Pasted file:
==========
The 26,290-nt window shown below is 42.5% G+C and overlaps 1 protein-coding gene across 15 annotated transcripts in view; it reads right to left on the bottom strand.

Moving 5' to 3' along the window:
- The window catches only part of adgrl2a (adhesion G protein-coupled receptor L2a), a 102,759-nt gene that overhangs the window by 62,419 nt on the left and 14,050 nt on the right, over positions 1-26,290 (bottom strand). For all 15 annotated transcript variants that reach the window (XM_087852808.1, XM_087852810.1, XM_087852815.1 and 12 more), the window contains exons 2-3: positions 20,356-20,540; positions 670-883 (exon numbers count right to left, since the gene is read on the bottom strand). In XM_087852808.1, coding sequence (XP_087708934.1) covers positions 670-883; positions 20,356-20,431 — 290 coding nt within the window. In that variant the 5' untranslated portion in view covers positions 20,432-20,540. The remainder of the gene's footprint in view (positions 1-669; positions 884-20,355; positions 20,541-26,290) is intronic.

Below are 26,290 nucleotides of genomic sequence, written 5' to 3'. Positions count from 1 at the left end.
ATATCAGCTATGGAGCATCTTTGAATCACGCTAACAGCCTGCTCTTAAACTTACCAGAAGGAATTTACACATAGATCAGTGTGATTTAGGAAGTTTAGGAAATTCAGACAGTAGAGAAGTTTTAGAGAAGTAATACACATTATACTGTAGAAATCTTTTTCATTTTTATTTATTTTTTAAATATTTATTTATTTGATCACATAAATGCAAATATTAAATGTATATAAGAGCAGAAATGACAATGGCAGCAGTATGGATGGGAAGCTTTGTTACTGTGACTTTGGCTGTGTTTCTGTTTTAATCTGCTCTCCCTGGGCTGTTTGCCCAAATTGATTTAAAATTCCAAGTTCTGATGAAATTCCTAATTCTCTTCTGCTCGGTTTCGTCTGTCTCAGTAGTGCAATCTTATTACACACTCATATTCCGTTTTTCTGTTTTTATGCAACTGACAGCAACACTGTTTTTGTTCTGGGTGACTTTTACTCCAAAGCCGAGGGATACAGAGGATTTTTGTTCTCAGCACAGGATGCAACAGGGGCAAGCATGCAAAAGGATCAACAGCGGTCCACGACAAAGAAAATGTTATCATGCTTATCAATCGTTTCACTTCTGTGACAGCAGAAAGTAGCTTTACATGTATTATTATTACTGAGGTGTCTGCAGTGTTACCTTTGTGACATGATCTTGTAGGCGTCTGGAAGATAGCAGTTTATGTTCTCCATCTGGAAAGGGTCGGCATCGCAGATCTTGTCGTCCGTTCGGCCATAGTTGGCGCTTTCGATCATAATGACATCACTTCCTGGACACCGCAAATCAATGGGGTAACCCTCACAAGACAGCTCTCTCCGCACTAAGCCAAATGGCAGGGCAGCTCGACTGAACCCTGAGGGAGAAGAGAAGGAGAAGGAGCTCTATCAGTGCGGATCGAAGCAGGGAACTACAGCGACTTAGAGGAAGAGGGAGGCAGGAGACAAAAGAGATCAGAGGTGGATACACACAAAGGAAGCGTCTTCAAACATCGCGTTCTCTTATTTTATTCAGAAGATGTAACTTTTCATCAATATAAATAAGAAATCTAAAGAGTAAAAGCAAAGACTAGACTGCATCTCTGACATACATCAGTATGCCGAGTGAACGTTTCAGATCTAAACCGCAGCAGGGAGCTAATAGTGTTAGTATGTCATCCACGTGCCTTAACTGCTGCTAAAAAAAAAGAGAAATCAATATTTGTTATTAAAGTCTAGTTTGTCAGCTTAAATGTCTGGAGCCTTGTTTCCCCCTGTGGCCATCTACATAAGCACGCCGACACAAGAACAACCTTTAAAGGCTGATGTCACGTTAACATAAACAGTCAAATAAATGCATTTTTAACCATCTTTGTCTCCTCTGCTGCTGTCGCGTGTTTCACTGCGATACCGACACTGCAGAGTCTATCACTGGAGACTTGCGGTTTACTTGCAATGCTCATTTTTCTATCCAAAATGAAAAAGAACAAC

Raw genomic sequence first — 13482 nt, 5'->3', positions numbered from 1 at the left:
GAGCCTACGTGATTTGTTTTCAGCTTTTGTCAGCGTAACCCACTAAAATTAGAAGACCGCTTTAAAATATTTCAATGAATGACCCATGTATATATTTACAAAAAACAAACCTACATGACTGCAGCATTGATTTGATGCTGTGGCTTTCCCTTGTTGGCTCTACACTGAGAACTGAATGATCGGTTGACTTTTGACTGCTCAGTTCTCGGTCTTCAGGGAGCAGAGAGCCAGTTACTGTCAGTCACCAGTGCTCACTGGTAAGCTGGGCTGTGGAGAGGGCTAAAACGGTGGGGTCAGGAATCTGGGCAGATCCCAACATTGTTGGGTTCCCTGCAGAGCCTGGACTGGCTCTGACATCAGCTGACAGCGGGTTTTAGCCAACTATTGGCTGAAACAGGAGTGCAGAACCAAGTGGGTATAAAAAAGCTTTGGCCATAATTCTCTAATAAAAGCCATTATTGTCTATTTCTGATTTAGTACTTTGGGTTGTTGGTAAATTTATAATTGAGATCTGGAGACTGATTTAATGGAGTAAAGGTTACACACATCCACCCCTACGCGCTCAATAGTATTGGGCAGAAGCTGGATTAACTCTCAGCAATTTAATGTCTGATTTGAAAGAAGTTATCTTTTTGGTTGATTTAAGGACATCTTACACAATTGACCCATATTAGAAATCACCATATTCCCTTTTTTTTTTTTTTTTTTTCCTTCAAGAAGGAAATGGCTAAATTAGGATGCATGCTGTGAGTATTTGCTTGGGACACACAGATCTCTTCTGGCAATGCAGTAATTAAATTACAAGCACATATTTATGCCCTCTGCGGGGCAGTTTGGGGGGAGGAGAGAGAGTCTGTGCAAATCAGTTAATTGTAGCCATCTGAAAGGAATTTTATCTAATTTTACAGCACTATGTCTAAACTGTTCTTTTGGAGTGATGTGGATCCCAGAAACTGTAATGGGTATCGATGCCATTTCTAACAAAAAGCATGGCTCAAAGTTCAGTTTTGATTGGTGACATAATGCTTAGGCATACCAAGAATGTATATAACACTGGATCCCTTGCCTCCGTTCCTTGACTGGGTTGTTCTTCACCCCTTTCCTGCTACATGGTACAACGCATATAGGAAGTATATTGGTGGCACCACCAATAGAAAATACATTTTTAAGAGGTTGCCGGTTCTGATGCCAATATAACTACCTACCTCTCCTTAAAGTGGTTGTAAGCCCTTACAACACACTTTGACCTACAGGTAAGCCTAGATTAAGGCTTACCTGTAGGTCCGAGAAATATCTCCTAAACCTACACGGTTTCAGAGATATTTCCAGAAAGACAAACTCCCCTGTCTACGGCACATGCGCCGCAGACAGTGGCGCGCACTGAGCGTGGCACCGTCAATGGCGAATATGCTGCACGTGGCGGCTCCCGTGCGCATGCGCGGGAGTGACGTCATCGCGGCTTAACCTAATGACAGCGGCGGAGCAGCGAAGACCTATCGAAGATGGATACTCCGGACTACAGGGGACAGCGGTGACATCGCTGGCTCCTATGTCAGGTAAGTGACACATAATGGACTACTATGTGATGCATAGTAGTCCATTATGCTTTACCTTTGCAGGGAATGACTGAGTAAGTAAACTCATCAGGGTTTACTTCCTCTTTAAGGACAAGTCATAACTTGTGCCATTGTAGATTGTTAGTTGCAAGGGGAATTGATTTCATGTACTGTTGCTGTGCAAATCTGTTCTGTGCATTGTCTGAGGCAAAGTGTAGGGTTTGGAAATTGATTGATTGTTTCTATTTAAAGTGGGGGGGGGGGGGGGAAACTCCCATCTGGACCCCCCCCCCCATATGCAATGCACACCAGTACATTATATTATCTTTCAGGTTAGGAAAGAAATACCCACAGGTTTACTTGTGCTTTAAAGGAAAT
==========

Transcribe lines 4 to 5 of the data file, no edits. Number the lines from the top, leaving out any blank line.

Below are 26,290 nucleotides of genomic sequence, written 5' to 3'. Positions count from 1 at the left end.
ATATCAGCTATGGAGCATCTTTGAATCACGCTAACAGCCTGCTCTTAAACTTACCAGAAGGAATTTACACATAGATCAGTGTGATTTAGGAAGTTTAGGAAATTCAGACAGTAGAGAAGTTTTAGAGAAGTAATACACATTATACTGTAGAAATCTTTTTCATTTTTATTTATTTTTTAAATATTTATTTATTTGATCACATAAATGCAAATATTAAATGTATATAAGAGCAGAAATGACAATGGCAGCAGTATGGATGGGAAGCTTTGTTACTGTGACTTTGGCTGTGTTTCTGTTTTAATCTGCTCTCCCTGGGCTGTTTGCCCAAATTGATTTAAAATTCCAAGTTCTGATGAAATTCCTAATTCTCTTCTGCTCGGTTTCGTCTGTCTCAGTAGTGCAATCTTATTACACACTCATATTCCGTTTTTCTGTTTTTATGCAACTGACAGCAACACTGTTTTTGTTCTGGGTGACTTTTACTCCAAAGCCGAGGGATACAGAGGATTTTTGTTCTCAGCACAGGATGCAACAGGGGCAAGCATGCAAAAGGATCAACAGCGGTCCACGACAAAGAAAATGTTATCATGCTTATCAATCGTTTCACTTCTGTGACAGCAGAAAGTAGCTTTACATGTATTATTATTACTGAGGTGTCTGCAGTGTTACCTTTGTGACATGATCTTGTAGGCGTCTGGAAGATAGCAGTTTATGTTCTCCATCTGGAAAGGGTCGGCATCGCAGATCTTGTCGTCCGTTCGGCCATAGTTGGCGCTTTCGATCATAATGACATCACTTCCTGGACACCGCAAATCAATGGGGTAACCCTCACAAGACAGCTCTCTCCGCACTAAGCCAAATGGCAGGGCAGCTCGACTGAACCCTGAGGGAGAAGAGAAGGAGAAGGAGCTCTATCAGTGCGGATCGAAGCAGGGAACTACAGCGACTTAGAGGAAGAGGGAGGCAGGAGACAAAAGAGATCAGAGGTGGATACACACAAAGGAAGCGTCTTCAAACATCGCGTTCTCTTATTTTATTCAGAAGATGTAACTTTTCATCAATATAAATAAGAAATCTAAAGAGTAAAAGCAAAGACTAGACTGCATCTCTGACATACATCAGTATGCCGAGTGAACGTTTCAGATCTAAACCGCAGCAGGGAGCTAATAGTGTTAGTATGTCATCCACGTGCCTTAACTGCTGCTAAAAAAAAAGAGAAATCAATATTTGTTATTAAAGTCTAGTTTGTCAGCTTAAATGTCTGGAGCCTTGTTTCCCCCTGTGGCCATCTACATAAGCACGCCGACACAAGAACAACCTTTAAAGGCTGATGTCACGTTAACATAAACAGTCAAATAAATGCATTTTTAACCATCTTTGTCTCCTCTGCTGCTGTCGCGTGTTTCACTGCGATACCGACACTGCAGAGTCTATCACTGGAGACTTGCGGTTTACTTGCAATGCTCATTTTTCTATCCAAAATGAAAAAGAACAAC